FLNB Disorders

In: GeneReviews® [Internet]. Seattle (WA): University of Washington, Seattle; 1993.
[updated ].


Clinical characteristics: The FLNB disorders include a spectrum of phenotypes ranging from mild to severe. At the mild end are spondylocarpotarsal synostosis (SCT) syndrome and Larsen syndrome; at the severe end are the phenotypic continuum of atelosteogenesis types I (AOI) and III (AOIII) and Piepkorn osteochondrodysplasia (POCD).

SCT syndrome is characterized by postnatal disproportionate short stature, scoliosis and lordosis, clubfeet, hearing loss, dental enamel hypoplasia, carpal and tarsal synostosis, and vertebral fusions.

Larsen syndrome is characterized by congenital dislocations of the hip, knee, and elbow; clubfeet (equinovarus or equinovalgus foot deformities); scoliosis and cervical kyphosis, which can be associated with a cervical myelopathy; short, broad, spatulate distal phalanges; distinctive craniofacies (prominent forehead, depressed nasal bridge, malar flattening, and widely spaced eyes); vertebral anomalies; and supernumerary carpal and tarsal bone ossification centers. Individuals with SCT syndrome and Larsen syndrome can have midline cleft palate and hearing loss.

AOI and AOIII are characterized by severe short-limbed dwarfism; dislocated hips, knees, and elbows; and clubfeet. AOI is lethal in the perinatal period. In individuals with AOIII, survival beyond the neonatal period is possible with intensive and invasive respiratory support.

Piepkorn osteochondrodysplasia (POCD) is a perinatal-lethal micromelic dwarfism characterized by flipper-like limbs (polysyndactyly with complete syndactyly of all fingers and toes, hypoplastic or absent first digits, and duplicated intermediate and distal phalanges), macrobrachycephaly, prominant forehead, hypertelorism, and exophthalmos. Occasional features include cleft palate, omphalocele, and cardiac and genitourinary anomalies. The radiographic features at mid-gestation are characteristic.

Diagnosis/testing: The diagnosis of SCT is established in a proband by identification of biallelic pathogenic variants in FLNB on molecular genetic testing. The diagnosis of other FLNB disorders (Larsen syndrome, AOI, AOIII, and Piepkorn osteochondrodysplasia) is established in a proband by identification of a heterozygous pathogenic variant in FLNB on molecular genetic testing.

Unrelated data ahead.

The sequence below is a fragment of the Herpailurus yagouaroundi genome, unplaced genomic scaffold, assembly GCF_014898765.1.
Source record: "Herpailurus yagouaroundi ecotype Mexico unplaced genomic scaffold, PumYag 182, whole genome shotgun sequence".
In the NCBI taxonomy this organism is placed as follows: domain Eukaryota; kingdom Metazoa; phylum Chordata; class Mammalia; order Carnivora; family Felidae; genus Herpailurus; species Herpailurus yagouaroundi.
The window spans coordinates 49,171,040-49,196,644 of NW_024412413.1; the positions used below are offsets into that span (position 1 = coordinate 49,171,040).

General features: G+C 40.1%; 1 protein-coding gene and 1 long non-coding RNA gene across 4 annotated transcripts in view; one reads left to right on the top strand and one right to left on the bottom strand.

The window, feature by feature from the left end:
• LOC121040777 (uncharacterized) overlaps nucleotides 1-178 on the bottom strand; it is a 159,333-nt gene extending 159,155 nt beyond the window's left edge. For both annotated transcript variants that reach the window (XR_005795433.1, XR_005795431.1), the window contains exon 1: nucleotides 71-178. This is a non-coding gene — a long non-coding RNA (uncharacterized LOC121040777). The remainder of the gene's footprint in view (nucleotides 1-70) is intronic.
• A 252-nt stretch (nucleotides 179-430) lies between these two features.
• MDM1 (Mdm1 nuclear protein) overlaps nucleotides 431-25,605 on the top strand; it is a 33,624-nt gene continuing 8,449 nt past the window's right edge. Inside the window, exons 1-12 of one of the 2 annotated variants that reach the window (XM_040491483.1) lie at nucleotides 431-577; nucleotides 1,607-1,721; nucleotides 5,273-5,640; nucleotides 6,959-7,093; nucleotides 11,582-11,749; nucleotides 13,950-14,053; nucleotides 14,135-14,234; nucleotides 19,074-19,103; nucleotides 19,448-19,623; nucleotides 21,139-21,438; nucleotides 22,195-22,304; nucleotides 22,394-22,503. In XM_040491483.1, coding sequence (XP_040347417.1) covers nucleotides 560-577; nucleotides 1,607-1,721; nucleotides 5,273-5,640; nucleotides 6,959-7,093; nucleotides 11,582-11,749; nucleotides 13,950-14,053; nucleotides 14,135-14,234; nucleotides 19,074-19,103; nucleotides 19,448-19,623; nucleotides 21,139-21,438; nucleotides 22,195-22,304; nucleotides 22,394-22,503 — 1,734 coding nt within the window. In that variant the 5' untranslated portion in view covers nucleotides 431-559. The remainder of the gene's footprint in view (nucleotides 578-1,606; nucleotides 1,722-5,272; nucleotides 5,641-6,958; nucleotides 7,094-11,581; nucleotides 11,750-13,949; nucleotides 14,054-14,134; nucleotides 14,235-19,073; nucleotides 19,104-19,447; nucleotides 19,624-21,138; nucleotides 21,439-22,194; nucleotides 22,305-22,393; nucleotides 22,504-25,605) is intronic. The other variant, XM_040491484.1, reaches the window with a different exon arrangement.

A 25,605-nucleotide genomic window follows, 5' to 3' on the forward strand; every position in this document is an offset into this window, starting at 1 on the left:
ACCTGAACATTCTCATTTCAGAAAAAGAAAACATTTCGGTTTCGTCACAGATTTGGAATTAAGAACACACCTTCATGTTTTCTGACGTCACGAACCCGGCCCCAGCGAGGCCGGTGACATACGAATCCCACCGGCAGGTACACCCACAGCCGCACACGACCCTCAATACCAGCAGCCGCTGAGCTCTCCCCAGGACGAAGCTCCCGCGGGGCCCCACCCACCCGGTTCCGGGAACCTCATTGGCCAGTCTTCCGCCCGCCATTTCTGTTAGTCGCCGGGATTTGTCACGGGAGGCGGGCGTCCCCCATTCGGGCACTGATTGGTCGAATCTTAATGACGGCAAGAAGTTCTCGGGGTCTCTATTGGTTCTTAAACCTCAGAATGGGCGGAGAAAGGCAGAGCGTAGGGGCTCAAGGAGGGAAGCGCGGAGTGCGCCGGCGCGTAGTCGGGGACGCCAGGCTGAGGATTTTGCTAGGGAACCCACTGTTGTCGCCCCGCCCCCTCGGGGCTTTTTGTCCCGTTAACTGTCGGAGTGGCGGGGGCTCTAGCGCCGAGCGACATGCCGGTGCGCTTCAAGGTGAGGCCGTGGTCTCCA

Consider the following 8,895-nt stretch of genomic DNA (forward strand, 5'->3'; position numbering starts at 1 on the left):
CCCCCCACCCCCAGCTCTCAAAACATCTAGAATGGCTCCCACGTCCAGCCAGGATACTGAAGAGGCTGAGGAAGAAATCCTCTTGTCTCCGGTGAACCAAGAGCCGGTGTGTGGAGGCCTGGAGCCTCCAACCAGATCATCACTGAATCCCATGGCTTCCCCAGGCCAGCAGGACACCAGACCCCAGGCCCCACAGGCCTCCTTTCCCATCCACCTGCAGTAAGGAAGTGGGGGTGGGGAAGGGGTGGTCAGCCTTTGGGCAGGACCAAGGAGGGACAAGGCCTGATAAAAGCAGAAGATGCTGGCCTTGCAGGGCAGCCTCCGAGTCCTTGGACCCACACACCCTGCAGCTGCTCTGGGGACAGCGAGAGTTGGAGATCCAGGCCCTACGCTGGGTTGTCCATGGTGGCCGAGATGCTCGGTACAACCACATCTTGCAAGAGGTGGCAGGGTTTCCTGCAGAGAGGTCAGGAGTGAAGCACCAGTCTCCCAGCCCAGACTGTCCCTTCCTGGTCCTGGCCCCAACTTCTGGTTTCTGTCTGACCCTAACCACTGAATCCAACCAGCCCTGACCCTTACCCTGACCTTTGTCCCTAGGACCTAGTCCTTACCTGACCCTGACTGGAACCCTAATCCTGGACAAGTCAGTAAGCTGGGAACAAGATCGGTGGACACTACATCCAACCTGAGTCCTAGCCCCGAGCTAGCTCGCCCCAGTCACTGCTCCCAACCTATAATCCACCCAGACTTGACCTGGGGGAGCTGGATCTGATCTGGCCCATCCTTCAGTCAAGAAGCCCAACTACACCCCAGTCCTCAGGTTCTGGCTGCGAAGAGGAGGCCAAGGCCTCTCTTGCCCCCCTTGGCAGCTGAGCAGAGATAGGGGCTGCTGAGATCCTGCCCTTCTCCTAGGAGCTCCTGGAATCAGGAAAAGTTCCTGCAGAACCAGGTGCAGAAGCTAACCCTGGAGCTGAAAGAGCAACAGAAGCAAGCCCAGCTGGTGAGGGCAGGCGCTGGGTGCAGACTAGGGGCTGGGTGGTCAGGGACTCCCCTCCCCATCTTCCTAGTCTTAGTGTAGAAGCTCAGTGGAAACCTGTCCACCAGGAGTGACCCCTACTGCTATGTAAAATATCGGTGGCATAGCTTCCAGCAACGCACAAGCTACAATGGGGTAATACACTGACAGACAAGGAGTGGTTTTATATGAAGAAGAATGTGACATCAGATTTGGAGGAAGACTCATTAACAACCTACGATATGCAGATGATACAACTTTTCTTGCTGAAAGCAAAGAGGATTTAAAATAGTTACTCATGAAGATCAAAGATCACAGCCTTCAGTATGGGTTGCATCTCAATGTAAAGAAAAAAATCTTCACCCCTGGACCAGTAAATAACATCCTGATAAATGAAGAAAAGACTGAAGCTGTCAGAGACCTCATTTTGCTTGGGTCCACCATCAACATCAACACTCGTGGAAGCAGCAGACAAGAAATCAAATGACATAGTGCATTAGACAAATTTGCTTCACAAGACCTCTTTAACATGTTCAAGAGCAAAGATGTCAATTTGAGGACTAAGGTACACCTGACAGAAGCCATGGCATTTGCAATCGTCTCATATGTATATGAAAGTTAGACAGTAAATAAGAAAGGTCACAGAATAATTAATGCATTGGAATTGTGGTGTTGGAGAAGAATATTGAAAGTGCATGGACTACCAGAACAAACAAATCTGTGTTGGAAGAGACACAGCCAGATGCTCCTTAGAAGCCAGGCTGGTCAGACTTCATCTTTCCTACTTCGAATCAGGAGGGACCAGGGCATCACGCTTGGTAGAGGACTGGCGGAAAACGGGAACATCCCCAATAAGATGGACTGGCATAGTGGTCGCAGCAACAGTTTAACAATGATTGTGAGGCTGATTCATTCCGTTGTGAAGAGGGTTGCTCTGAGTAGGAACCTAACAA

Management: Treatment of manifestations: Cervical spine instability in asymptomatic infants can be successfully managed with posterior arthrodesis. Function can be stabilized (if not improved) in infants with myelopathic signs by a combination of anterior decompression and circumferential arthrodesis. Hip dislocation in individuals with Larsen syndrome usually requires operative reduction. Scoliosis and clubfeet are managed in a routine manner. Anesthetic agents that exhibit more rapid induction and recovery are preferred in those with laryngotrachiomalacia. When possible, cleft palate and hearing loss are best managed by multidisciplinary teams.

Surveillance: Annual orthopedic evaluation for progressive scoliosis. Feeding and growth assessment for those with cleft palate by a multidisciplinary team; annual audiologic and dental evaluations.

Pregnancy management: Delivery of an affected infant has the potential to be complicated by extended breech presentation due to dislocation of the hips and knees.

Genetic counseling: AOI, AOIII, Piepkorn osteochondrodysplasia, and Larsen syndrome are inherited in an autosomal dominant manner. The proportion of autosomal dominant FLNB disorders caused by de novo pathogenic variants is unknown, although the vast majority of lethal FLNB conditions are caused by de novo events. In rare instances, a parent with low-level mosaicism transmits the causative pathogenic variant to an affected offspring. Each child of an individual with an autosomal dominant FLNB disorder has a 50% chance of inheriting the pathogenic variant. Prenatal testing for a pregnancy at increased risk for autosomal dominant FLNB disorders is possible if the pathogenic variant in the family is known.

SCT syndrome is inherited in an autosomal recessive manner. At conception, each sib of an individual with SCT syndrome has a 25% chance of being affected, a 50% chance of being a carrier, and a 25% chance of being unaffected and not a carrier. Carrier testing for at-risk family members and prenatal testing for SCT syndrome are possible once the pathogenic variants have been identified in the family.

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